Upon reflection, I am aware of how television informed my childhood search for something that reflected how I spoke and heard the world. In these linguistic-sonic moments I reconnected to my mother’s homeland and sought to make sense of my pocha identity when I heard English spoken with a Spanish accent. In Relocations, Karen Tongson names these moments of connection that occur through a technological network as “remote intimacies” that can “account both technically and affectively, for the symbiosis that can happen between disparate subjects. . .I like to think that these imaginary correspondences sometimes have to happen across greater distances, both conceptually and topographically with other ethnicities, accents, nations (130)” The conceptual and topographical correspondence informs afecto caribeño as a means to enable critical connections to a Latinx diaspora centered en el Caribe highlighting the mestizaje of African and Spanish heritage, thus expanding upon Paul Gilroy’s notion of the “black Atlantic” on how the Atlantic slave trade also impacted culturally el Caribe. Upon singing “Babalú Aye” Arnaz’s performance not only is a disruption to Anglo American viewers, but also “disrupts the myth of Cuban whiteness” (Vasquez, Listening in Detail, 150).
I am drawn to sonic experiences that can help unpack Latinidad and the multicultural roots that are informed by other migrations of Africans, Asians, and Spaniards to the Américas. I am a descendant of these mestizajes, as Gloria Anzaldúa writes in her canonical text Borderlands / La Frontera. A concept like afecto caribeño addresses the social and emotional exchanges that emanate from the complexity of these migrations and how they reveal themselves in momentary connections. When Arnaz performs as “Ricky,” he breaks that character upon playing the congas. Here he does not act as the nightclub owner; the reverberation of the conga mediates an embodiment of his true self exemplifying un afecto caribeño.
reina alejandra prado saldivar is an art historian, curator, and adjunct lecturer in the Women, Gender and Sexuality Studies Program and Liberal Studies Department at CSULA and in the Critical Studies Program at CALArts. As a cultural activist, she focused her earlier research on Chicano cultural production and the visual arts. Prado is also a poet and performance artist known for her interactive durational work Take a Piece of my Heart as the character Santa Perversa (www.santaperversa.com) and is currently working on her first solo performance entitled Whipped!
Featured Image: Desi Arnaz performing with Diosa Costello, 1948.
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Speaking “Mexican” and the use of “Mock Spanish” in Children’s Books (or Do Not Read Skippyjon Jones)
Cinco de Mayo. ‘Tis the season when many Americans don sombreros, order their frozen margaritas, and, God help us, speak “Spanish.” We are well used to hyper Anglicized renditions of “amigo,” “adios,” and happy hour specials brought on by the commercialization of Cinco de Mayo. The holiday celebrates a significant event in Mexico’s history – the battle of Puebla and victory over France in 1862 – through narrowing ideas about language, culture, and tequila. That said, let’s not just blame Cinco de Mayo for the disconcerting use of Spanish. Unfortunately, the incessant use of phrases such as “ay caramba” and “no problemo” are heard much, much earlier in contemporary children’s books.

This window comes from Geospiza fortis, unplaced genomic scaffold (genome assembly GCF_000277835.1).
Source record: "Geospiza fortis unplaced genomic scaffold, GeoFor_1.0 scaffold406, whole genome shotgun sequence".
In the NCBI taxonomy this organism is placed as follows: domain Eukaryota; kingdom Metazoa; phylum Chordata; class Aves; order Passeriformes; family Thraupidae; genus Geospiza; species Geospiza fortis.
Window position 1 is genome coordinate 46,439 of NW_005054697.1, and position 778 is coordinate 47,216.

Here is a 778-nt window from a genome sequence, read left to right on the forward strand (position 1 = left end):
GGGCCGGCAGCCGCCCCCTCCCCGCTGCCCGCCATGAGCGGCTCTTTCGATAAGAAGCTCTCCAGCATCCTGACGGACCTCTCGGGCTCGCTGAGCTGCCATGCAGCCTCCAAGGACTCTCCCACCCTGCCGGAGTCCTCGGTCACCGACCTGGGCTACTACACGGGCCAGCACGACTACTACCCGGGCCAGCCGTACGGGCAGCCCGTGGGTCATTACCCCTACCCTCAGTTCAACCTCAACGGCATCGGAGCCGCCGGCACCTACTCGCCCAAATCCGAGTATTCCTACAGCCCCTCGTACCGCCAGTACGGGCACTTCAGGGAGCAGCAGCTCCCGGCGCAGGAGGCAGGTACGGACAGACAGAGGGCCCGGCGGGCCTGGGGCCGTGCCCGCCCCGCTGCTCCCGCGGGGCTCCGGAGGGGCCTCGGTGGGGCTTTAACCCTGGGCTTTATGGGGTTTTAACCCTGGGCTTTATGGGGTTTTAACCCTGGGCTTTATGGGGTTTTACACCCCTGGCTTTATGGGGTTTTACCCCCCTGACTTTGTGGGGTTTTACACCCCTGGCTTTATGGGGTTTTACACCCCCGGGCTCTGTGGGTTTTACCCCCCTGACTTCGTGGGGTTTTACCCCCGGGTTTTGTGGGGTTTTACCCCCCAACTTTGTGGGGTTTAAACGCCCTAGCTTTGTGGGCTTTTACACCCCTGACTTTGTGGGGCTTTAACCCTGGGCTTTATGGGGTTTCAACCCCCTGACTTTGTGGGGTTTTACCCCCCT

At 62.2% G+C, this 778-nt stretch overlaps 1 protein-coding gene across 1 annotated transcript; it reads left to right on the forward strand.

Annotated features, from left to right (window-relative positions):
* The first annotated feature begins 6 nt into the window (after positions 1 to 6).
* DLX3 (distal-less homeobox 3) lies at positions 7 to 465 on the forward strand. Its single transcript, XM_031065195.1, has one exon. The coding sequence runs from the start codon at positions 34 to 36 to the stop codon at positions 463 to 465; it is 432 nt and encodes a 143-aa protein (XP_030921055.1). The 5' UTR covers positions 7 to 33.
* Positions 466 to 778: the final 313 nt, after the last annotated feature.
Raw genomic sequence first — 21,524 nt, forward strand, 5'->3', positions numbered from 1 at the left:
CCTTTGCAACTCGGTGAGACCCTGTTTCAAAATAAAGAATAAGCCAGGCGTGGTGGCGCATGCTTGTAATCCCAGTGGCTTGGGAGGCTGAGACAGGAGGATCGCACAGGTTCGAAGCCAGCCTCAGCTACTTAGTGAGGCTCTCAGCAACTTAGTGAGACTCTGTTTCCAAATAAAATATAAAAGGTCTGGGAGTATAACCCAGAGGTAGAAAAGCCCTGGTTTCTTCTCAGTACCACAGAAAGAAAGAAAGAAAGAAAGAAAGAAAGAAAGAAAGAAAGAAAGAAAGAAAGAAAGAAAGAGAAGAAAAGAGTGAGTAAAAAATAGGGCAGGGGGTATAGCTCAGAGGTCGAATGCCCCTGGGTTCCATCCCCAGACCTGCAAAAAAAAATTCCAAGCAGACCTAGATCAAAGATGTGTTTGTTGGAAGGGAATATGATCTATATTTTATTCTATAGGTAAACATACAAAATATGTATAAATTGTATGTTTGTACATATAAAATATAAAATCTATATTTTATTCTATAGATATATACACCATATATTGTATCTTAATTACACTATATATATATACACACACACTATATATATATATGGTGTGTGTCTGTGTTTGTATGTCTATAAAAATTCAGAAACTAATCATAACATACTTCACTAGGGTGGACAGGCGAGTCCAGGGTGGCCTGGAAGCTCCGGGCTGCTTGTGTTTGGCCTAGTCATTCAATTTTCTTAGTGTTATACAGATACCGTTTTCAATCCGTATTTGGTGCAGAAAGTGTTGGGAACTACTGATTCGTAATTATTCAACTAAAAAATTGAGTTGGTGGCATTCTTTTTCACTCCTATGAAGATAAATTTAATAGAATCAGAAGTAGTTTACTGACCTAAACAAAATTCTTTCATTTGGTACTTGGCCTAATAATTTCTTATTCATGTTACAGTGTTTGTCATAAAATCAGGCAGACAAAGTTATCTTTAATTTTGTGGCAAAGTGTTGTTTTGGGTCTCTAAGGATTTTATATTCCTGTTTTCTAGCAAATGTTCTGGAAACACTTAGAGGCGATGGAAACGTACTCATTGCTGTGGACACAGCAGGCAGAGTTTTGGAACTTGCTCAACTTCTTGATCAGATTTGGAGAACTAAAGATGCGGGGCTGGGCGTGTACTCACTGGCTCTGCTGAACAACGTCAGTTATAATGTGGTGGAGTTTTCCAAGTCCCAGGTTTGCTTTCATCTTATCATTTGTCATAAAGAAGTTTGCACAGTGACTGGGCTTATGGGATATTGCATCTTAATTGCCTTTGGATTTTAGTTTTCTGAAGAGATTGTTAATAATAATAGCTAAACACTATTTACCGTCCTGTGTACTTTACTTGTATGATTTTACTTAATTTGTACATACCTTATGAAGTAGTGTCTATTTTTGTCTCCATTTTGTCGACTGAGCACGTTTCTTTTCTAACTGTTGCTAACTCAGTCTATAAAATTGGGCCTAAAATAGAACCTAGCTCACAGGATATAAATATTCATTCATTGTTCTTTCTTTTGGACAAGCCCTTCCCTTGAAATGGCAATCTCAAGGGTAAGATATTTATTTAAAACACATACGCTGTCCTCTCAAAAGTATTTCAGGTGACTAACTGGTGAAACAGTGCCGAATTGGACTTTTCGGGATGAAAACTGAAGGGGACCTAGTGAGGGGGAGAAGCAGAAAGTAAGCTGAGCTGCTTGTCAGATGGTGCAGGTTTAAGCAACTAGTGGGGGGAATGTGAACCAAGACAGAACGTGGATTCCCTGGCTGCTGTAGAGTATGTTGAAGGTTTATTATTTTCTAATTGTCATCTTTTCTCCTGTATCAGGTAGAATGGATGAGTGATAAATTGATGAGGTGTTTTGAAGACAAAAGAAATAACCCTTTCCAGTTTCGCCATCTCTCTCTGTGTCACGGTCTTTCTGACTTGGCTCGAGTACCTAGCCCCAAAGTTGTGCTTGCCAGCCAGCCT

The New York Times recently published the startling figure that just 93 of the 3,200 children’s books published in 2013 were about African American children. Within these few 93 texts, African American children all-too-often read about themselves within the past tense, in reference to slavery and civil rights legacies. Children of color are left to identify with the adventures and imaginative stories of white characters amid white settings. Aptly characterized as an, “apartheid of children’s literature,” two moving first-person accounts from Walter Dean Myers and Christopher Myers detail the significance of incorporating more characters of color for all readers. One major effect of this dearth of representation, according to Christopher Myers,
…is a gap in the much-written-about sense of self-love that comes from recognizing oneself in a text, from the understanding that your life and lives of people like you are worthy of being told, thought about, discussed and even celebrated.
Just as significant, is the number of children’s books about Latino children from the 2013’s trove of 3,200 books: 53. That’s 5-3. As a reminder, the United States Census tallied 53 million Latinos in the United States, representing the nation’s youngest demographic (children!).
However, perhaps worse than the actual lack is the rise of stereotypic in-your-face representations of race within children’s books – award-winning ones, actually – and their role in teaching children troubling ideas about race, language, and “difference.”
My name is Skippito Friskito. (clap-clap)
I fear not a single bandito. (clap-clap)
My manners are mellow,
I’m sweet like the Jell-O,
I get the job done, yes indeed-o.